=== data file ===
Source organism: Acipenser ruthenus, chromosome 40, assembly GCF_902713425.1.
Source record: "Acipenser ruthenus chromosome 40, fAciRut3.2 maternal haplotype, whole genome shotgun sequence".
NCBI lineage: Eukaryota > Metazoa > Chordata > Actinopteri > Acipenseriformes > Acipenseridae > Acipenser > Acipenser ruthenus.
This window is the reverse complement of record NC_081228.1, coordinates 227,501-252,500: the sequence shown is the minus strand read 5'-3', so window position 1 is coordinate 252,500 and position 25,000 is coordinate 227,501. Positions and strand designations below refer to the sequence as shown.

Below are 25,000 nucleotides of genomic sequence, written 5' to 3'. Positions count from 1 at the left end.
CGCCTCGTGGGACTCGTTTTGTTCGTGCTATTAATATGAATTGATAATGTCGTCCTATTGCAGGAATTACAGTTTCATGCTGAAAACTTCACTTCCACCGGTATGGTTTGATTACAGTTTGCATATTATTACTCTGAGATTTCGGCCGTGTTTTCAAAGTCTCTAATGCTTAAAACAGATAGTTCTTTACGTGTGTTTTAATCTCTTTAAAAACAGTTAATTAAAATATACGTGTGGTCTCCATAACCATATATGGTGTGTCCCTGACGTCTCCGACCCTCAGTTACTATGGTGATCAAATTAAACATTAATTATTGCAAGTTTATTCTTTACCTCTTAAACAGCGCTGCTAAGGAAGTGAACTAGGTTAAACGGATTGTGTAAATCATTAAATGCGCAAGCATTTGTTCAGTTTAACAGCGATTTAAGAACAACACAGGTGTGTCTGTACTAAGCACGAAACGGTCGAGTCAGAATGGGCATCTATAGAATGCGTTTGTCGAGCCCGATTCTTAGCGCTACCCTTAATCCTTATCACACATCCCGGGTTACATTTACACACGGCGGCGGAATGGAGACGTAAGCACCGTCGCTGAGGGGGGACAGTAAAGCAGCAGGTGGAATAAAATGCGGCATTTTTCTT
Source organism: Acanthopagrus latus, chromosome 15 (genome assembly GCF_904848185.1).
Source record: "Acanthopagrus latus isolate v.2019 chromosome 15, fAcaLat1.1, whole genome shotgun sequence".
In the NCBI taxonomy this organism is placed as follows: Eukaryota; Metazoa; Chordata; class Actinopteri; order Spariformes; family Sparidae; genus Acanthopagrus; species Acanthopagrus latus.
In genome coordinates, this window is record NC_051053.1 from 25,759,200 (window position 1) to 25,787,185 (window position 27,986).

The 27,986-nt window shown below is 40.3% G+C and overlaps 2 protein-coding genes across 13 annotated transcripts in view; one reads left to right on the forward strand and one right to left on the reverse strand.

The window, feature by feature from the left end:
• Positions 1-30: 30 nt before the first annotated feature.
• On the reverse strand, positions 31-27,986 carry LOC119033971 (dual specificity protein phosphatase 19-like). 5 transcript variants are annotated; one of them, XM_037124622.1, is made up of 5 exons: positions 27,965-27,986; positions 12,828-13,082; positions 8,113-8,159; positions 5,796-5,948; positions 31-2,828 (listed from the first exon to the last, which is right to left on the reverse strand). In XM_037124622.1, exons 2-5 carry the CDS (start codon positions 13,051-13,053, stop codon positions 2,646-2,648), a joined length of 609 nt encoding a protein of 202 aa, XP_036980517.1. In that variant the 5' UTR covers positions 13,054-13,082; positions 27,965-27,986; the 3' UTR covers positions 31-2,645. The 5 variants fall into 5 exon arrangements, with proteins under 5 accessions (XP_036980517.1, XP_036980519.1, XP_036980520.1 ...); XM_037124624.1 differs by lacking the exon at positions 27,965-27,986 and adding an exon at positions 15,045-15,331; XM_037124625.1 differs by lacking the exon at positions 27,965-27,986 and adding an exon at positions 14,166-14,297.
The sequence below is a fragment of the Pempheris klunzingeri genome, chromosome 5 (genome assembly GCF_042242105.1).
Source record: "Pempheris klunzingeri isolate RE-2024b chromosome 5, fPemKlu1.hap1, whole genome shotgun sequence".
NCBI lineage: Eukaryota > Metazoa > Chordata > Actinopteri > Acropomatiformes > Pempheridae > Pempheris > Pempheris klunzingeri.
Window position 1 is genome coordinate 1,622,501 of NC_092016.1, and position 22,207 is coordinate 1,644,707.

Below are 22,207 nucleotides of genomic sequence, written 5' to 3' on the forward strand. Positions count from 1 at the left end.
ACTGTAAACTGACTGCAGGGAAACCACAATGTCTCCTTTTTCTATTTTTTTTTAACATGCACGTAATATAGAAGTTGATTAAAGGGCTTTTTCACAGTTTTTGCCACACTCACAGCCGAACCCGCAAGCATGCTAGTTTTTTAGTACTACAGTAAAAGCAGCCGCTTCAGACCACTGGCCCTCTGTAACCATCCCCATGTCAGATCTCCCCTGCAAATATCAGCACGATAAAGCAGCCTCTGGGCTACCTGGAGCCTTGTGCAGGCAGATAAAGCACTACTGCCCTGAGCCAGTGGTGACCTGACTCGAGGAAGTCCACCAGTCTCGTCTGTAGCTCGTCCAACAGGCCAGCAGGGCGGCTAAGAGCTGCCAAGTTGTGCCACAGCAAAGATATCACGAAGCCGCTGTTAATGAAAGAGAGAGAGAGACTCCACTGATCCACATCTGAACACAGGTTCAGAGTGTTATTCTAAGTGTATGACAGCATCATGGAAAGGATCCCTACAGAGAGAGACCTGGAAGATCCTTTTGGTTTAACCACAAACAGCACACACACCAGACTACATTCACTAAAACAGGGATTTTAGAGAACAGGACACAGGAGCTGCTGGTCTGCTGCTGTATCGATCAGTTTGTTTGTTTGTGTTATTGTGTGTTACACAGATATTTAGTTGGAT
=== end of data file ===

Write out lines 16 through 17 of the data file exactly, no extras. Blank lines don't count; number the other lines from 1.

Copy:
Source record: "Pempheris klunzingeri isolate RE-2024b chromosome 5, fPemKlu1.hap1, whole genome shotgun sequence".
NCBI lineage: Eukaryota > Metazoa > Chordata > Actinopteri > Acropomatiformes > Pempheridae > Pempheris > Pempheris klunzingeri.